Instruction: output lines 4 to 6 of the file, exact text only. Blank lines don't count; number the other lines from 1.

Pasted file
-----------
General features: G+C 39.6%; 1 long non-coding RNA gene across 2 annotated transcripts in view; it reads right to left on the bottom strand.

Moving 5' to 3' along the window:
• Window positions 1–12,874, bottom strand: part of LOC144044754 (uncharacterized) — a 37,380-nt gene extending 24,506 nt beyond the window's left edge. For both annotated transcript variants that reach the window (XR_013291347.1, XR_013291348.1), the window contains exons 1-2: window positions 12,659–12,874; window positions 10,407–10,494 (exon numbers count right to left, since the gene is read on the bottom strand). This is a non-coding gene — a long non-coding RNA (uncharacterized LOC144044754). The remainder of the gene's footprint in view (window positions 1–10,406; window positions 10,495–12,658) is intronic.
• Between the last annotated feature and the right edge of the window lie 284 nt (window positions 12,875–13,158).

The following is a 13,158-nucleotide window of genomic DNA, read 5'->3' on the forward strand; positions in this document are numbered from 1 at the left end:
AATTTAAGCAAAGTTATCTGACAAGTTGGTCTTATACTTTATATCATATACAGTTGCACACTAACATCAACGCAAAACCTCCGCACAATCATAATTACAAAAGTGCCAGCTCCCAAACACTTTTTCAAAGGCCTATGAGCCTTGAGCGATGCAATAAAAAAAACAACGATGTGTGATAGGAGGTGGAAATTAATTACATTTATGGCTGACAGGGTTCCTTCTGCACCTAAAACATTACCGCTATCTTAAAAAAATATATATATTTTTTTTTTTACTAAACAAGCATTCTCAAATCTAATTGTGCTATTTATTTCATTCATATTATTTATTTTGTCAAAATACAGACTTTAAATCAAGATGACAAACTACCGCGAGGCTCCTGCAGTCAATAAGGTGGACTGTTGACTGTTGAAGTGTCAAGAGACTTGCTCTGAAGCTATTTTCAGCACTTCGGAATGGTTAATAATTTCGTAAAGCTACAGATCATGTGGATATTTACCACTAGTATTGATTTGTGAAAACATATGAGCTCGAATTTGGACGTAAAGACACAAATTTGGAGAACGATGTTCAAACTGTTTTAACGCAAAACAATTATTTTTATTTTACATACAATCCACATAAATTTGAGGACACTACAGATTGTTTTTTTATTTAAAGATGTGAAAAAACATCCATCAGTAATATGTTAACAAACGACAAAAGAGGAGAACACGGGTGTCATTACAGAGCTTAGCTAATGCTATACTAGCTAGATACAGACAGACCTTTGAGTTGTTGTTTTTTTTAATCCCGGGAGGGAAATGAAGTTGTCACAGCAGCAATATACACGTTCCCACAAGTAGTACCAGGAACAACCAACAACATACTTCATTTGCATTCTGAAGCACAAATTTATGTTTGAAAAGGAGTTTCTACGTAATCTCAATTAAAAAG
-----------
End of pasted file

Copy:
• Between the last annotated feature and the right edge of the window lie 284 nt (window positions 12,875–13,158).

The following is a 13,158-nucleotide window of genomic DNA, read 5'->3' on the forward strand; positions in this document are numbered from 1 at the left end:
AATTTAAGCAAAGTTATCTGACAAGTTGGTCTTATACTTTATATCATATACAGTTGCACACTAACATCAACGCAAAACCTCCGCACAATCATAATTACAAAAGTGCCAGCTCCCAAACACTTTTTCAAAGGCCTATGAGCCTTGAGCGATGCAATAAAAAAAACAACGATGTGTGATAGGAGGTGGAAATTAATTACATTTATGGCTGACAGGGTTCCTTCTGCACCTAAAACATTACCGCTATCTTAAAAAAATATATATATTTTTTTTTTTACTAAACAAGCATTCTCAAATCTAATTGTGCTATTTATTTCATTCATATTATTTATTTTGTCAAAATACAGACTTTAAATCAAGATGACAAACTACCGCGAGGCTCCTGCAGTCAATAAGGTGGACTGTTGACTGTTGAAGTGTCAAGAGACTTGCTCTGAAGCTATTTTCAGCACTTCGGAATGGTTAATAATTTCGTAAAGCTACAGATCATGTGGATATTTACCACTAGTATTGATTTGTGAAAACATATGAGCTCGAATTTGGACGTAAAGACACAAATTTGGAGAACGATGTTCAAACTGTTTTAACGCAAAACAATTATTTTTATTTTACATACAATCCACATAAATTTGAGGACACTACAGATTGTTTTTTTATTTAAAGATGTGAAAAAACATCCATCAGTAATATGTTAACAAACGACAAAAGAGGAGAACACGGGTGTCATTACAGAGCTTAGCTAATGCTATACTAGCTAGATACAGACAGACCTTTGAGTTGTTGTTTTTTTTAATCCCGGGAGGGAAATGAAGTTGTCACAGCAGCAATATACACGTTCCCACAAGTAGTACCAGGAACAACCAACAACATACTTCATTTGCATTCTGAAGCACAAATTTATGTTTGAAAAGGAGTTTCTACGTAATCTCAATTAAAAAG